it more important to obtain results than worry about the risk of 
being removed from indices. 

Recently, I have noticed that firms within the SEM/SEO industry 
now have 0/10 or "current page is not ranked by Google" messages. 
This is unfortunate and should send a red flag to potential 
customers that there is more than just a slight chance that 
rules have not been adhered to in order to obtain positioning. 

As a marketer being disadvantaged by the lack of adherence to 
the rules, you will perhaps have legal footholds in the future
with which to retaliate against those that unfairly steal 


While SEM/SEO has been viewed by many as the ultimate tool for 
guerilla marketers, the environment of SEM/SEO is now more mature 
and requires attention to detail and consideration of others 
seeking to use this medium for business promotion. In fact and 
theory this has been true throughout the history of online 
marketing. In the past 2 years the Search Engines have taken 
great strides to ensure relevant search results by establishing 
rules of entry into the major databases. 

Spam in the email world typically refers to UCE (Unsolicited 
Commercial Email). In the Search Engine world Spam refers to any 
separation from strict adherence to the rules of positioning set 
forth by the Search Engine. Fortunately, legitimate marketers 
and SEM/SEO firms recognize what to do and what NOT to do. The 
practices which had worked and had been state of the art even a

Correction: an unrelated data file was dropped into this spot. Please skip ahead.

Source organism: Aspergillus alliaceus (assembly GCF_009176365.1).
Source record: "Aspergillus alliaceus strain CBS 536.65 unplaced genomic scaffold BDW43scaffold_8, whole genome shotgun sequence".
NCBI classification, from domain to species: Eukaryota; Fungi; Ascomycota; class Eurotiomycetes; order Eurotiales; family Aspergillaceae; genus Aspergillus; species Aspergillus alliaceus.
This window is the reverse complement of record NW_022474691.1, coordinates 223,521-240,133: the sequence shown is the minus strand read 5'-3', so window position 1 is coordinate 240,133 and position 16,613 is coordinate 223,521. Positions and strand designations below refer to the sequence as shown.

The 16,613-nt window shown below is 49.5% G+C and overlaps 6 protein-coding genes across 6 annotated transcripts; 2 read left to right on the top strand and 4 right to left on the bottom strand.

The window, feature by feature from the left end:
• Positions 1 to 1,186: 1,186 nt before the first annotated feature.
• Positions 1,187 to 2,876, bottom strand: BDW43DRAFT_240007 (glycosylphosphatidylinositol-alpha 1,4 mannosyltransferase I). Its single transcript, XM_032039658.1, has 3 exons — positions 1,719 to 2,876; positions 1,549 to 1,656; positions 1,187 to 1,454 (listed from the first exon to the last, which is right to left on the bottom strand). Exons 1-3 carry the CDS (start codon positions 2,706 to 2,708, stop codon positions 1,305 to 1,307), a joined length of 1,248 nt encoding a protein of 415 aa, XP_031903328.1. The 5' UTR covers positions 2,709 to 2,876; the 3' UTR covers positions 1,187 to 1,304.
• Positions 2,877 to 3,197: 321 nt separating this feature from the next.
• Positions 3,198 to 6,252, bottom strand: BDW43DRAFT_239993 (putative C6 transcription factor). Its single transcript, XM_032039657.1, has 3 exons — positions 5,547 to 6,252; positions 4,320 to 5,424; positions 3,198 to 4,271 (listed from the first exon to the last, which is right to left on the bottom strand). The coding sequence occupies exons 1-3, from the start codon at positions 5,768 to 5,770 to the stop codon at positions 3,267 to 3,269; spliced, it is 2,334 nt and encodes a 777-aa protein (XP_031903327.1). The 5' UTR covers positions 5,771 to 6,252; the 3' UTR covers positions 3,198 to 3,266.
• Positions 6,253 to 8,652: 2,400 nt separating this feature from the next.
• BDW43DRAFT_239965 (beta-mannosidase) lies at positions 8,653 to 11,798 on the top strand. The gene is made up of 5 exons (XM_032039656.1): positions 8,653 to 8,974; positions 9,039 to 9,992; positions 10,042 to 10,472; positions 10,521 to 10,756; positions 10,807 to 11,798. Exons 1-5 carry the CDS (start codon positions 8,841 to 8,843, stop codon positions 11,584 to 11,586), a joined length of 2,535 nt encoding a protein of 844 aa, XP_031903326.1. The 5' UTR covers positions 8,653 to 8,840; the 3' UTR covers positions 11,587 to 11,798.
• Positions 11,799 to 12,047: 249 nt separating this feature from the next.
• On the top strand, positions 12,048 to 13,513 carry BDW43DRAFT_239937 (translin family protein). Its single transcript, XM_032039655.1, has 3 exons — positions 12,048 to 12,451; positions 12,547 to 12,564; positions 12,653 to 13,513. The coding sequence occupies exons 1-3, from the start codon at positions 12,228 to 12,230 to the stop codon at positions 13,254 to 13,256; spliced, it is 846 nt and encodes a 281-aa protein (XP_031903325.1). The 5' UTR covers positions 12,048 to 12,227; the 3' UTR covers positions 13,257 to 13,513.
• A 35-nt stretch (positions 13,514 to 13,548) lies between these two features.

year ago may not be so today and understanding the rules which 
you need to follow in order to maintain proper positioning may 
be best handled by a professional Search Engine marketing firm. 

While Rank Rage takes many forms it typically includes the 
following techniques:

* Cloaking
* Hidden Text
* Nearly Invisible Text
* Doorway Pages
* Plagiarized Text
* Link Farms or Link Schemes


When making marketing decisions always err on the side of 
caution and closely adhere to the rules set forth by the 
engines on which you desire positioning. Below are a few 
resources that are worth paying mind to in your optimization 
process or, if you do have a professional firm conducting this 
work for you, insist that they follow these rules. 

Google: http://www.google.com/webmasters/index.html

AltaVista: http://addurl.altavista.com/addurl/new#rls 

Fast/AllTheWeb: http://www.alltheweb.com/info/about/spam_policy.html 

Inktomi: http://www.inktomi.com/products/web_search/websearch9.html#user 


In order to protect your rights and the validity of Search 
Engine results, you can utilize the following contact information 
to report Spam violations and overly aggressive marketing 
techniques. Report incidences of Rank Rage as appropriate to
secure your legitimate online positioning.

Listed below are a few contacts to where you may report alleged 

AltaVista: http://addurl.altavista.com/help/contact/search 

Google: http://www.google.com/contact/spamreport.html 

Inktomi: reportspam@inktomi.com

Fast: spam@fastsearch.com 

Teoma: info@teoma.com

Steve Winkler is the Business Development Manager of the 
www.KeywordRanking.com team of Search Engine and marketing 
professionals. Steve Winkler has experience in demographic based 
marketing, interactive marketing programs and business efficiency 
consultation. For more information, a free ranking report or a 
free in depth consultation please visit:
      < http://www.keywordranking.com/index.cfm?ref=24a >  
Steve can be reached via email: swinkler@keywordranking.com